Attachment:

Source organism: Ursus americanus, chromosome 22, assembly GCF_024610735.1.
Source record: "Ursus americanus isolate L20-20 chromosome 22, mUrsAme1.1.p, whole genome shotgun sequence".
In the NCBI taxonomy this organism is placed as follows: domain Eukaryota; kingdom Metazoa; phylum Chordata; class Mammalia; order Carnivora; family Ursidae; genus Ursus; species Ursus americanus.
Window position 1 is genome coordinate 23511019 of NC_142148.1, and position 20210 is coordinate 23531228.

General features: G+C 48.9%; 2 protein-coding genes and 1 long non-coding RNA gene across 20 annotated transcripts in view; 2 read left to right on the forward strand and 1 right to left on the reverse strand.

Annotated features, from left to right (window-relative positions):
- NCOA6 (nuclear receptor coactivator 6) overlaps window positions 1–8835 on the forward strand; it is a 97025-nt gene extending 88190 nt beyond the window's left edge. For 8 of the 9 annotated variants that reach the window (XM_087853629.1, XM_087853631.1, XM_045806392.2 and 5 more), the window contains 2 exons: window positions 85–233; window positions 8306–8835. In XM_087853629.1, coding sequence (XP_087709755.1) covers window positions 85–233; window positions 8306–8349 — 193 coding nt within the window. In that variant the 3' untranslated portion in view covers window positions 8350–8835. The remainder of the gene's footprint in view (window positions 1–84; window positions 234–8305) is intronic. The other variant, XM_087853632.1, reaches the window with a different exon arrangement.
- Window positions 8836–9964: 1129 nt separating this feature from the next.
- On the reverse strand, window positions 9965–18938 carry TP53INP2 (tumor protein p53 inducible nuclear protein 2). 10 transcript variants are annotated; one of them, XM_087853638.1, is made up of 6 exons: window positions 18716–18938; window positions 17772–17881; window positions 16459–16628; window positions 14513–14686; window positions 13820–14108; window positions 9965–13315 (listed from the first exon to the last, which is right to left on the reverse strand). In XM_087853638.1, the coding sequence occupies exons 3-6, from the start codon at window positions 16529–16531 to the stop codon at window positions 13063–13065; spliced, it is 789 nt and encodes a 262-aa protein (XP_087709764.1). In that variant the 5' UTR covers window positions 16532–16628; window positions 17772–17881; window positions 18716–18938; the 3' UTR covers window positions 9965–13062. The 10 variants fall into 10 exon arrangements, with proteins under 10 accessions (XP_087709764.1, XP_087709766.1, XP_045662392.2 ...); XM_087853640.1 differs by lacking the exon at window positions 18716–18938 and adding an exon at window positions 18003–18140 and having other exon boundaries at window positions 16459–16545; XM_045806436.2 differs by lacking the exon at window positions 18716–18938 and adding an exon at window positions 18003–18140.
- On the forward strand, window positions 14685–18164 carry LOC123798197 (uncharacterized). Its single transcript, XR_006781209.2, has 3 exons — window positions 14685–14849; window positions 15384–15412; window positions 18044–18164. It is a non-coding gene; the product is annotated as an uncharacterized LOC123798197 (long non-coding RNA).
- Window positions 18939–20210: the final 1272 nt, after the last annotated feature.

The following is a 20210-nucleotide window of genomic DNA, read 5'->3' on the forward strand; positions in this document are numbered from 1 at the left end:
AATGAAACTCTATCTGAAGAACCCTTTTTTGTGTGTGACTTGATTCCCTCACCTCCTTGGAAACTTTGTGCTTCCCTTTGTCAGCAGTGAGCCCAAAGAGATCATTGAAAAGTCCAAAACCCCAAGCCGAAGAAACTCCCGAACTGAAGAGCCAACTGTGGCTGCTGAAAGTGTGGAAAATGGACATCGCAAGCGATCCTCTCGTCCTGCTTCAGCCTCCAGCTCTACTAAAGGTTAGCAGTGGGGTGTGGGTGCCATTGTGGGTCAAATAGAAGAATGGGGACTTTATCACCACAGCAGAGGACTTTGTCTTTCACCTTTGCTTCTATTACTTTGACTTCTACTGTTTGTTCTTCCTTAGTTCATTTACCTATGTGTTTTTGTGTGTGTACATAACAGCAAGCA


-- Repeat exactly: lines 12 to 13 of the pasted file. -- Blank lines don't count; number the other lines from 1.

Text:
The following is a 20210-nucleotide window of genomic DNA, read 5'->3' on the forward strand; positions in this document are numbered from 1 at the left end:
AATGAAACTCTATCTGAAGAACCCTTTTTTGTGTGTGACTTGATTCCCTCACCTCCTTGGAAACTTTGTGCTTCCCTTTGTCAGCAGTGAGCCCAAAGAGATCATTGAAAAGTCCAAAACCCCAAGCCGAAGAAACTCCCGAACTGAAGAGCCAACTGTGGCTGCTGAAAGTGTGGAAAATGGACATCGCAAGCGATCCTCTCGTCCTGCTTCAGCCTCCAGCTCTACTAAAGGTTAGCAGTGGGGTGTGGGTGCCATTGTGGGTCAAATAGAAGAATGGGGACTTTATCACCACAGCAGAGGACTTTGTCTTTCACCTTTGCTTCTATTACTTTGACTTCTACTGTTTGTTCTTCCTTAGTTCATTTACCTATGTGTTTTTGTGTGTGTACATAACAGCAAGCA